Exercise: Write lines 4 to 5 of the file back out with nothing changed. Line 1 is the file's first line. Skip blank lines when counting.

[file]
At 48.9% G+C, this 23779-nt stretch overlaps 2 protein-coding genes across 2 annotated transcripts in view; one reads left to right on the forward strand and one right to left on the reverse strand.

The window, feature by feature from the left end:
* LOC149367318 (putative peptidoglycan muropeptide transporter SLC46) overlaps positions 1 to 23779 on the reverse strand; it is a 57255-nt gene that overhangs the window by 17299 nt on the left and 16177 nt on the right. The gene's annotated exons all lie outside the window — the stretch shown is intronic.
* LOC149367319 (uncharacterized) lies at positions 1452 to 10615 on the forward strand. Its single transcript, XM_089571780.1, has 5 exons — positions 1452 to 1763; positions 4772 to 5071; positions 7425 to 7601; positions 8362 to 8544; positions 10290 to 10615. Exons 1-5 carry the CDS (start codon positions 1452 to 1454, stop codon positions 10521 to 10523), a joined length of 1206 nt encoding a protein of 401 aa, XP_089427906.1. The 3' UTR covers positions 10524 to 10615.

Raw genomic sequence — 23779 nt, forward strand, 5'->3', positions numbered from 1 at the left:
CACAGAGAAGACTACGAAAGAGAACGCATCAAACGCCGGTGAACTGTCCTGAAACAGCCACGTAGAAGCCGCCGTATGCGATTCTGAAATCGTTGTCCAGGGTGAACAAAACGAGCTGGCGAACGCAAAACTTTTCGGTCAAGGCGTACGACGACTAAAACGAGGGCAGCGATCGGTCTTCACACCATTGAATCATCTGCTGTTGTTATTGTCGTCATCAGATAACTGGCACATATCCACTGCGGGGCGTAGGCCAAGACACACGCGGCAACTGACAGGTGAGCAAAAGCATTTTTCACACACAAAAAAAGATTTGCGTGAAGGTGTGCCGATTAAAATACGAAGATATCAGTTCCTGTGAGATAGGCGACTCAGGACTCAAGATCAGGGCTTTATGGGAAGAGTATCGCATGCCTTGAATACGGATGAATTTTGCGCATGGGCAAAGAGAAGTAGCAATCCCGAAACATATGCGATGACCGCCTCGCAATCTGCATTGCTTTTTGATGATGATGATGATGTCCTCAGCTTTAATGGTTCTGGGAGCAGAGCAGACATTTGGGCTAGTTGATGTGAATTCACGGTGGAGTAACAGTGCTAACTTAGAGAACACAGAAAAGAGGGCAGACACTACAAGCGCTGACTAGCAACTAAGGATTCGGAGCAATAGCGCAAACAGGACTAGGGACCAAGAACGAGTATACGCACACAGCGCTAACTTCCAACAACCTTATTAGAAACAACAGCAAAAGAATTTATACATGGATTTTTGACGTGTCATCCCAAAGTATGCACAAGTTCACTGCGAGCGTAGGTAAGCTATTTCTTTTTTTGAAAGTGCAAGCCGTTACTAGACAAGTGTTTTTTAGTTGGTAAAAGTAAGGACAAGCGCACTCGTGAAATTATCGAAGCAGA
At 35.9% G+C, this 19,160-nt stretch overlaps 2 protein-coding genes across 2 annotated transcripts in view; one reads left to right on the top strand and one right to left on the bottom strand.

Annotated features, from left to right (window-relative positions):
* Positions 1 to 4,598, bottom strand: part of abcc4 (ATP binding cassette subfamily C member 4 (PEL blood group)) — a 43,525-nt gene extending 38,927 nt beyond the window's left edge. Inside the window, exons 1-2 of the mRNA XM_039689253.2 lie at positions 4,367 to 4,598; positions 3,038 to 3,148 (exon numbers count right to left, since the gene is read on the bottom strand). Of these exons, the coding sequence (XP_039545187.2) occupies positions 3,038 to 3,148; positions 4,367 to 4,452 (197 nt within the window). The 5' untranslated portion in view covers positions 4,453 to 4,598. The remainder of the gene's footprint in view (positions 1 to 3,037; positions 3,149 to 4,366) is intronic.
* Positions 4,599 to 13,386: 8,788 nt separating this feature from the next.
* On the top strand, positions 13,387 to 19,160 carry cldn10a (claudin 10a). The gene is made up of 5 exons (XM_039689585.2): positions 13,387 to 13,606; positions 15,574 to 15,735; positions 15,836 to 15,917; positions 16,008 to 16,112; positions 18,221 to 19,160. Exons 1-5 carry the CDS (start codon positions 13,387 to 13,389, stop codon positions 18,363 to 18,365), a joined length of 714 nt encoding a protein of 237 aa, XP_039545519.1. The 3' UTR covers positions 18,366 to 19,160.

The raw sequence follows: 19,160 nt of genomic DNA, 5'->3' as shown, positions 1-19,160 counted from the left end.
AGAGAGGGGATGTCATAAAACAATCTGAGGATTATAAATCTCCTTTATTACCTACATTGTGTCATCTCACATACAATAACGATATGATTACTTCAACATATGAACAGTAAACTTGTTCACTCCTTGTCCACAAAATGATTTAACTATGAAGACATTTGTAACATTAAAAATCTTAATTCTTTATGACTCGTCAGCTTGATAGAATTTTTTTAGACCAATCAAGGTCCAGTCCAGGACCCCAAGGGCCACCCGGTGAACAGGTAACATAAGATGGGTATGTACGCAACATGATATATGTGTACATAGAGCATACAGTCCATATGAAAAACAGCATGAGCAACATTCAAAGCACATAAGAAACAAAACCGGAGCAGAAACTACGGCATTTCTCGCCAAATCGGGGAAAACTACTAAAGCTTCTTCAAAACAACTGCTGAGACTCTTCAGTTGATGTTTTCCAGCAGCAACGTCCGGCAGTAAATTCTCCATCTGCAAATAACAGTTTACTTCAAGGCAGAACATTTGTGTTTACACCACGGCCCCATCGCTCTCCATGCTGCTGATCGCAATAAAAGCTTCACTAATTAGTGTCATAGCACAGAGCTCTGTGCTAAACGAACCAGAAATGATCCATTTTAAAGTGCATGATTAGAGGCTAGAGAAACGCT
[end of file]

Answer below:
* LOC149367319 (uncharacterized) lies at positions 1452 to 10615 on the forward strand. Its single transcript, XM_089571780.1, has 5 exons — positions 1452 to 1763; positions 4772 to 5071; positions 7425 to 7601; positions 8362 to 8544; positions 10290 to 10615. Exons 1-5 carry the CDS (start codon positions 1452 to 1454, stop codon positions 10521 to 10523), a joined length of 1206 nt encoding a protein of 401 aa, XP_089427906.1. The 3' UTR covers positions 10524 to 10615.

Raw genomic sequence — 23779 nt, forward strand, 5'->3', positions numbered from 1 at the left: